Six elite triathletes and 24 age groupers will compete in the biggest race of the year this weekend in Edmonton, Canada.
Ranked 15th in the World Triathlon Series and 9th on the Olympic Points list, Lisburn's Aileen Reid is gunning for a big performance to end the season on a high. Reid has fond memories of the 2013 Grand Final when she stunned many and claimed the silver medal on the London Olympic course.
After a difficult start to the season where she scored 16th in Cape Town and 22nd in Yokohama, fitness and run speed started to return. There was a consistent spell of top quality results with 8th in London, 9th in Hamburg and 11th in Stockholm just last weekend.
Despite being outside the top 10, Aileen’s Stockholm performance might be the best indication yet as to what’s possible at the Grand Final. Over the Sprint Distance she missed the lead pack out of the swim by a mere 4 seconds but clocked the fastest run of the day beating off the likes of Commonwealth Games Champion Jodie Stimpson in the process.
With her run form clearly back to its best a top result is within reach if she can exit the second transition with the leaders.
In the Elite men’s race, Ireland has never been so well represented at the Grand Final with no less than 3 athletes on the start line. The top ranked of which is Cork man Bryan Keane sitting 35th in the Series.
Keane is a former professional cyclist, ran cross country for Ireland and swam competitively as a junior but these days he relishes the biggest stage in triathlon on the World Series circuit and his ultimate goal, Olympic qualification.
“The Grand Final is the biggest race of the year, there are double points on offer here for qualification so it’s very important to score big.”
The Edmonton course takes in a 1500 meter swim, 40 kilometre bike and 10 kilometre run but Keane doesn’t see anything to trouble him or any of the Irish athletes.
“It has some hills but nothing that will blow the bike packs apart. Sure weaker cyclists will be found out on the course but the hills are just not long enough to break solid cyclists. There are long straight sections that will make working in a group much more cohesive. It’s a really good bike course here and a little different to normal with two big 11km laps followed by four smaller laps.”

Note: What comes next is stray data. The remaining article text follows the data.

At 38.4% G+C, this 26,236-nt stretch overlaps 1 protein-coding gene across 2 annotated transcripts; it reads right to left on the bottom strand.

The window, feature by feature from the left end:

Conor Murphy, ranked 64th in the series had a superb World Series debut with a 22nd place finish in Auckland back in April but suffered some horrible luck with 42nd in Cape Town, a disastrous DNF in Yokohama and a back of the pack 59th in London. Since then Murphy’s fortunes have changed and he’s back at the business end of the field taking 17th in the European Championships and 12th at the Commonwealth Games.
With bumper points on offer, Murphy has a great opportunity to jump up the series rankings and get his Rio Olympic Qualification campaign onto a more steady footing.
Ben Shaw has opted to race the senior elite Grand Final as opposed to the U23 World Championships as he looks to build on his World Series and Olympic Qualification ranking. At 22, he is one of the youngest athletes in the field but is always one of the most visible. A formidable swim – biker, Shaw will be looking to animate the race from the start, getting away in a small group in order to go into the 10 kilometre run with an advantage.
Former competitive swimmer, Russell White made the switch to triathlon in 2010 and now finds himself at the U23 World Championships for the second year in a succession.
White, who hails from Banbridge finished 35th in the 2013 U23 World Championships but has stepped it up this season, racing on the senior elite circuit more regularly. White played a key role in Northern Ireland’s 6th place finish in the Commonwealth Games Mixed Relay in Glasgow and will be looking to beat his starting position of 24th this time around.
In the Men’s Junior Elite race Con Doherty will strike some degree of fear into the opposition. The Westport teenager scored 560 points in the leaving cert but with that out of the way has turned his attention to the Junior World Championships and ultimately surpassing his bronze medal in 2012.
Doherty is always a podium treat with impressive bike handling skills and run speed which has taken him to an All-Ireland Cross Country title earlier in the year. If he can post a solid swim and be in contention with the leaders out of the second transition he is one to watch.
Along with the six strong elite squad, Ireland will be represented by a squad of 24 age group athletes racing in age groups from the 16–17 years age category to the 65-69 years age category.
With a large Irish team in Edmonton for the weekends action Keane said the athletes really appreciate the support they get out on course.
“You always notice the Irish support. We have a knack for making noise, standing out and really getting behind our own.”